In the final days of the Illinois Supreme Court’s recently concluded May term, the Court allowed petitions for leave to appeal in five new civil cases. Today, we begin our detailed previews of those cases, discussing the underlying facts and lower court holdings.
First up is Rogers v. Imeri from the Fifth District. The plaintiffs’ son was killed in a drunk driving accident. The plaintiffs sued the bar which allegedly served the drunk driver, alleging claims under the Dramshop Act, 235 ILCS 5/6-21. The plaintiffs received $26,550 from the driver’s liability insurance policy and an additional $80,000 from their own policy.
While the matter was pending, the defendant’s dramshop liability insurer was declared insolvent and liquidated; as a result, the Illinois Insurance Guaranty Fund took over the defense of the litigation.
The defendant filed a motion for summary adjudication of liability arguing the following theory: maximum liability under the Dramshop Act was $130,338.51. The plaintiffs had already received $106,550. Therefore, since the Insurance Guaranty Fund was entitled to a setoff for insurance payments from other sources, the plaintiffs’ maximum possible recovery was the difference between those two sums.
The Circuit Court denied the motion, but agreed to certify a question: in a case involving the Insurance Guaranty Fund, if the jury returns a verdict in excess of the statutory maximum, is the setoff for other recoveries made from the verdict, or from the statutory maximum recovery under the Dramshop Act?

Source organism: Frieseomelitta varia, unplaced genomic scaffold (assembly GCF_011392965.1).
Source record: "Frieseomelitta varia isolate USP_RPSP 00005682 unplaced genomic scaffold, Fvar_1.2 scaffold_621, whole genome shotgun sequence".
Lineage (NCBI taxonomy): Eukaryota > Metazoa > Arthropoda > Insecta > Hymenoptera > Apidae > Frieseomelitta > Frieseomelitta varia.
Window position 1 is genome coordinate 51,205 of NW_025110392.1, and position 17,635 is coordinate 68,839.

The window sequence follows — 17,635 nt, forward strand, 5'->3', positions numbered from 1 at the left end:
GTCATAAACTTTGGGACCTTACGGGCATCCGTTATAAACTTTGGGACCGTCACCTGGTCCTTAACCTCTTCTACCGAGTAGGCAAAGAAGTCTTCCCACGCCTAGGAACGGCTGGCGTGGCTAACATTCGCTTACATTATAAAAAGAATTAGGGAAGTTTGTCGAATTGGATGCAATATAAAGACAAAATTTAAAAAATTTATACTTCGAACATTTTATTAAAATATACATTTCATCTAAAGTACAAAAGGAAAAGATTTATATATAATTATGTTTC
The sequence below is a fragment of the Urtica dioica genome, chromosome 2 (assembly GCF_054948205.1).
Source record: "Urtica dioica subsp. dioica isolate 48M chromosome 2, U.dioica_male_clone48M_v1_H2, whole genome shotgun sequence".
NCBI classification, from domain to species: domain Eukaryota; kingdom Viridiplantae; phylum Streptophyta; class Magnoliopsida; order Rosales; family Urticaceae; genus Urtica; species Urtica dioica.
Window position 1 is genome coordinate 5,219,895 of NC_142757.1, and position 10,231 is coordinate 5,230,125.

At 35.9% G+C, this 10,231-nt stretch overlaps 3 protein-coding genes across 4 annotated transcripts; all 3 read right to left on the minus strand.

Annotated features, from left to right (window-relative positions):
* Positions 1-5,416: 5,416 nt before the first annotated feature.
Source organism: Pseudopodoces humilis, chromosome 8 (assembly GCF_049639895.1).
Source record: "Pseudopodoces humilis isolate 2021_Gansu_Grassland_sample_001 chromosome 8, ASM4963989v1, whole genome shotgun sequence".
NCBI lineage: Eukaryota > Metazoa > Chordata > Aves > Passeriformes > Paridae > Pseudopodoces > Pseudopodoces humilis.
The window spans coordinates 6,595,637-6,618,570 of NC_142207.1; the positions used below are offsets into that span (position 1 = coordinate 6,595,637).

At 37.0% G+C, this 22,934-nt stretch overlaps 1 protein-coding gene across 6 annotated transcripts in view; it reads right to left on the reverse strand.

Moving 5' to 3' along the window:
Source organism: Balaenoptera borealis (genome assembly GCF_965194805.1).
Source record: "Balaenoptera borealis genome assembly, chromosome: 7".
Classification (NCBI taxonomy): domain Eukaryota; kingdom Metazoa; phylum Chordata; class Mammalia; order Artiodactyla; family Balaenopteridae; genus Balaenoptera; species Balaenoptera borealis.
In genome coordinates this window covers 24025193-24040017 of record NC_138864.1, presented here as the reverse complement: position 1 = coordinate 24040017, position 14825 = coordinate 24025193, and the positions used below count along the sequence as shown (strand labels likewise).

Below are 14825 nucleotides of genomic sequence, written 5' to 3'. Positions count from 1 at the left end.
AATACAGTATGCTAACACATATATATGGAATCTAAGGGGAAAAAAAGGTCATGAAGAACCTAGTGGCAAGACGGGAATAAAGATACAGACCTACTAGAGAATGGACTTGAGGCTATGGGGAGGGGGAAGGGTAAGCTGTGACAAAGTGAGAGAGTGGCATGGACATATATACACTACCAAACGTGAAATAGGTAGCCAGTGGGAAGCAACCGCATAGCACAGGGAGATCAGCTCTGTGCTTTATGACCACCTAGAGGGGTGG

The answer depends on construing two different statutes simultaneously. The Dramshop Act provides that a jury should determine damages without worrying about the statutory limit.
On the other hand, under the Insurance Guaranty Fund Act, a claimant must "exhaust all coverage provided by any other insurance policy . . . if the claim under such policy arises from the same facts, injury, or loss that gave rise to the covered claim against the Fund." 215 ILCS 5/546(a). "[T]he Fund’s obligation" is reduced by the amount recovered.
As the Fifth District observed, the answer to the certified question was likely to make a significant difference when the case was ultimately tried. Given that the deceased son of the plaintiffs was only eighteen when he was killed, it seemed likely that a verdict would be in excess of the statutory cap.
The defendant’s problem, according to the Fifth Defendant, was that nothing in the Insurance Guaranty Fund Act altered the way that damages are calculated in the routine case where the Fund is not involved. Therefore, the Court held, the reduction for "other insurance" recoveries in the Insurance Guaranty Fund Act should be applied to the jury’s verdict, and then reduced to the statutory maximum.
Rogers will likely be decided sometime in the first half of 2014.